Important decisions such as police deployment, loan approvals, hiring, and parole from incarceration are beginning to be made by machine learning algorithms. This has lent urgency to the question of whether these algorithms are fair. A recent well-publicized analysis of recidivism risk predictions studied NorthPointe’s proprietary COMPAS algorithm used in Broward County, Florida. Although the algorithm was well-calibrated across both black and white populations, its false-positive rate was significantly higher amongst black defendants. In other words, black defendants who did not go on to recidivate were substantially more likely to be labelled as “high risk” by the COMPAS algorithm than were white defendants who did not go on to recidivate. This means that the costs of the (inevitable) inaccuracy of the COMPAS algorithm accrued disproportionately to the black population.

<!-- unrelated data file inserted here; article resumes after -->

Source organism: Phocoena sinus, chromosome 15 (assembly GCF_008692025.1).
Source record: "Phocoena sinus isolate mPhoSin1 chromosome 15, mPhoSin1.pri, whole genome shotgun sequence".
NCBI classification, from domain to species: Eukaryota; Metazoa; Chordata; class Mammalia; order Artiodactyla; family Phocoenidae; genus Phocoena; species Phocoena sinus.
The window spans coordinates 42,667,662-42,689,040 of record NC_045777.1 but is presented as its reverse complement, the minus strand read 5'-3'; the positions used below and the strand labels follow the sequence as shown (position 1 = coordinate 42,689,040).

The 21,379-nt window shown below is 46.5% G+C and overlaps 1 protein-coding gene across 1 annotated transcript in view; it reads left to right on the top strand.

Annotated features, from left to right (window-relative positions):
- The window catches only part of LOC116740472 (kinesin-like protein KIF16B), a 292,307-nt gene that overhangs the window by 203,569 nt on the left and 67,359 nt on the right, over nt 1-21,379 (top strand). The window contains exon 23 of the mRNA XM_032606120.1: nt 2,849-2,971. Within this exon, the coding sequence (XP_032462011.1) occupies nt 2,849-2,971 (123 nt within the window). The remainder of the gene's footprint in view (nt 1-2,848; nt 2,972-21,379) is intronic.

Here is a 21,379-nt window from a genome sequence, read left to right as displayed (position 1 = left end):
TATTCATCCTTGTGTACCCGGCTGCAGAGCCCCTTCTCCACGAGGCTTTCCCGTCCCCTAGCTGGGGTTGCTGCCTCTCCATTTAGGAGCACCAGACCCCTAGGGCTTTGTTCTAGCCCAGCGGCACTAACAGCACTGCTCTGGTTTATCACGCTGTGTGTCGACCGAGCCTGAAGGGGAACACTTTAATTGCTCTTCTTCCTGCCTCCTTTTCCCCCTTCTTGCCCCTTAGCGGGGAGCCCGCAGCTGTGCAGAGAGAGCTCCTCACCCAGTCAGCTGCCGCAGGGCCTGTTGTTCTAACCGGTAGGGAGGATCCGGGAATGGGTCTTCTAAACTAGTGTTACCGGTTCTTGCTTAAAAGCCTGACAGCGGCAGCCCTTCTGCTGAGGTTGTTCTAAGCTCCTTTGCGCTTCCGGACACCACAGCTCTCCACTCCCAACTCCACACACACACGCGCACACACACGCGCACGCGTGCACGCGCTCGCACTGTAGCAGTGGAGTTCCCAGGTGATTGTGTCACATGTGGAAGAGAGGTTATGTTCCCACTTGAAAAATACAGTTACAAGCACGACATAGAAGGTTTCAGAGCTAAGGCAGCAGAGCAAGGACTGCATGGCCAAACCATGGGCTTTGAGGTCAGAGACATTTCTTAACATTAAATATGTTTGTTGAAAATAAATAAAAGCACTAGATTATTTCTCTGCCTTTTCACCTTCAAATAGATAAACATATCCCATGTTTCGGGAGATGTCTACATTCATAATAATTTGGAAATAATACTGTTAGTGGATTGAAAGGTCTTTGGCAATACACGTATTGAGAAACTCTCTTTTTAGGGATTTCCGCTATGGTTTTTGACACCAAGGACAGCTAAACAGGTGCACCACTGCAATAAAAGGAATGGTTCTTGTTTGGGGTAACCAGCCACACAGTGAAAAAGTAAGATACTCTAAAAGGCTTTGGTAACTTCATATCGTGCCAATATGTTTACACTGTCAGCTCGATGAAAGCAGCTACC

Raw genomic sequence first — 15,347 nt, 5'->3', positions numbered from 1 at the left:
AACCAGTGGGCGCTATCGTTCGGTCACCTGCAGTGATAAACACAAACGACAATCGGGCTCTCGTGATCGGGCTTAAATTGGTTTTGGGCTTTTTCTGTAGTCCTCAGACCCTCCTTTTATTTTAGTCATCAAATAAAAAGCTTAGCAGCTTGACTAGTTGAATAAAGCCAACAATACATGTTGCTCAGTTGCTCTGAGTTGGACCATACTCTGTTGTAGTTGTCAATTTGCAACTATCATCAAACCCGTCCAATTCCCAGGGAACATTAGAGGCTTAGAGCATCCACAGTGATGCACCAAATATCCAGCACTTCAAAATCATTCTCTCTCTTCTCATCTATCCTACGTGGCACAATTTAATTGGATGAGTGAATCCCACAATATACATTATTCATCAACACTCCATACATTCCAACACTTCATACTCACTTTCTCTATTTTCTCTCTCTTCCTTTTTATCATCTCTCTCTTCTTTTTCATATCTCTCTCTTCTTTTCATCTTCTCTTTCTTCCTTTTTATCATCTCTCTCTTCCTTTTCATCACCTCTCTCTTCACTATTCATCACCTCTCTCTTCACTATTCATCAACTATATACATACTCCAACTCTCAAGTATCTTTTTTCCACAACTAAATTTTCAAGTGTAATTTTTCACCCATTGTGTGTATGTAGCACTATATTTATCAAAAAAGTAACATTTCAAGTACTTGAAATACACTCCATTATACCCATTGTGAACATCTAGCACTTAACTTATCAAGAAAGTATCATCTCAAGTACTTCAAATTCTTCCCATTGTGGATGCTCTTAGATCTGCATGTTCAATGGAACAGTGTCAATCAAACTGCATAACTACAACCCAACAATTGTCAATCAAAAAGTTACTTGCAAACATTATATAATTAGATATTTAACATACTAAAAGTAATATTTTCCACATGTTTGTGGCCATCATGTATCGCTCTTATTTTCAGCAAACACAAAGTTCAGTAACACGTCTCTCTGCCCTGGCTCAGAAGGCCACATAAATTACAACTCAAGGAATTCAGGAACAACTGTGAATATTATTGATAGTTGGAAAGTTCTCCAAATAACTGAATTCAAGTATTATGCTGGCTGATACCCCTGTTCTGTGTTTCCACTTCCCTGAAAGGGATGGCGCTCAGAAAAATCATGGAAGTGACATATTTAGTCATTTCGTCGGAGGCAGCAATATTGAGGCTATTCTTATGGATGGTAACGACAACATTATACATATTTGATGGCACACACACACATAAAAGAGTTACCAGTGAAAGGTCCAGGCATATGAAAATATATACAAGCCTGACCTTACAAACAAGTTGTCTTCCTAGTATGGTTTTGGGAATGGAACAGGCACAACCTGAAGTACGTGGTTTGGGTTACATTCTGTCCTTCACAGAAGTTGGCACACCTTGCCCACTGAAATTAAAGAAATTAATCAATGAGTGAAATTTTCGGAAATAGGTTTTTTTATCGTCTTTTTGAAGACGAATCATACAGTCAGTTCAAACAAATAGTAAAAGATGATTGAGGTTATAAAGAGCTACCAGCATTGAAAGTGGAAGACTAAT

“Fairness” is a challenging goal to precisely define and achieve. There is an extensive literature in philosophy, ethics, law, and the social sciences. Drawing on this literature, we seek to find quantitative and computationally tractable definitions. Foundational results imply that we cannot have it all: technical discussions of fairness desiderata must be oriented towards quantifying tradeoffs between different goals. We ask:

  1. What are reasonable precise definitions of fairness? Are they mutually exclusive, or can they be simultaneously achieved?
  2. At what cost is fairness achieved in terms of other desiderata? How much must we lose in classification accuracy in order to be “fair”?
  3. Can regulators incentivize decision makers to be fair without needing to explicitly constrain their actions? If so, at what (financial) cost?
  4. Can we prove that fairness is impossible to achieve under certain definitions? If so, what can we do as an alternative? Can we limit the number of  “unfair” decisions or otherwise mitigate the situation?

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  • Seth Neel
  • Matthew Joseph
  • Christopher Jung
  • Shahin Jabbari


Quattrone Center for the Fair Administration of Justice, Fels Policy Research Initiative, Warren Center for Network and Data Science.